• Join over 1.2 million students every month
  • Accelerate your learning by 29%
  • Unlimited access from just £6.99 per month

An Investigation into Voluntary Censorship during the first six months of the Korean War

Extracts from this document...

Introduction

An Historical Investigation IB History Internal Assessment Michael Zuber Student Number: 002351-060 Coll�ge du L�man School Number: 002351 Word Count: 1846 words An Investigation into Voluntary Censorship during the first six months of the Korean War. Table of Contents A. Plan of Investigation 2 B. Summary of Evidence 2 C. Evaluation of Sources 5 D. Analysis 6 E. Conclusion 9 F. Bibliography 10 A. Plan of Investigation (85 words) This investigation examines the extent to which media censorship in the United States during the initial stages of the Korean War (up to December 21, 19501), was voluntary. December 21, 1950 was the date that General MacArthur imposed full censorship on all media output.2 In addition to his manipulation of information, General MacArthur's role in censorship of information is also analyzed. Two sources, U.S. Television News and Cold War Propaganda, 1947-1960, by Nancy Bernhard and Selling the Korean War, by Steven Casey are evaluated. B. Summary of Evidence (526 words) Propaganda has been used throughout history in order to shape opinion and perception.3 In the twentieth century, an expansion in communications media caused for propaganda to be used more persuasively than ever before.4 War propaganda has often been subject to censorship and the Korean War was no exception. During the initial stages of the Korean War, eye-witness reports stated that South Korean troops were deserting, causing MacArthur's headquarters to issue a counter report declaring that reports of a South Korean collapse had been exaggerated.5 This led to President Truman giving MacArthur control over all of the UN forces in ...read more.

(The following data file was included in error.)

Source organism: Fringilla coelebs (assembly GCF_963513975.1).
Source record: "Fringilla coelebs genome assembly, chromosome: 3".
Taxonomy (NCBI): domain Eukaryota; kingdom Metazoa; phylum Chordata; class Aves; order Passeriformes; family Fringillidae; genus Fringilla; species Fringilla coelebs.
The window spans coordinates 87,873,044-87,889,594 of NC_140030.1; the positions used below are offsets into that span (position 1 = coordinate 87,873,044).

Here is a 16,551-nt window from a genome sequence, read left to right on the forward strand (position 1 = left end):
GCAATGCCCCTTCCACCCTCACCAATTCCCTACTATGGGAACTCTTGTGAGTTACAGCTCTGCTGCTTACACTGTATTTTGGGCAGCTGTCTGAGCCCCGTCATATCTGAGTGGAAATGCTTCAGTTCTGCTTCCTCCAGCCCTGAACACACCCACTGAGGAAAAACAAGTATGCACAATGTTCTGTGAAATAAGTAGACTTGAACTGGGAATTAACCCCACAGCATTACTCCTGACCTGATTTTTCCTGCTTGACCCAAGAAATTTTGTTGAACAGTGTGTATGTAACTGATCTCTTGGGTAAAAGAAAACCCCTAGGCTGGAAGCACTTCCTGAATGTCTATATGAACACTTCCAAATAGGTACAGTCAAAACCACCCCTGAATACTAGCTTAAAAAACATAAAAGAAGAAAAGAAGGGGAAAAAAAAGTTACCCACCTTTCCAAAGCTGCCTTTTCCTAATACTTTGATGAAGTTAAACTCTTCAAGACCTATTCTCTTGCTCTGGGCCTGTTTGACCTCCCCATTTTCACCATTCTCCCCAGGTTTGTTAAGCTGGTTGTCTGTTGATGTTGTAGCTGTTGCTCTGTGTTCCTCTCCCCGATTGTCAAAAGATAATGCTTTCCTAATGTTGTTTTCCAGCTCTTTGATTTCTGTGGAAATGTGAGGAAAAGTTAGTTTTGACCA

Middle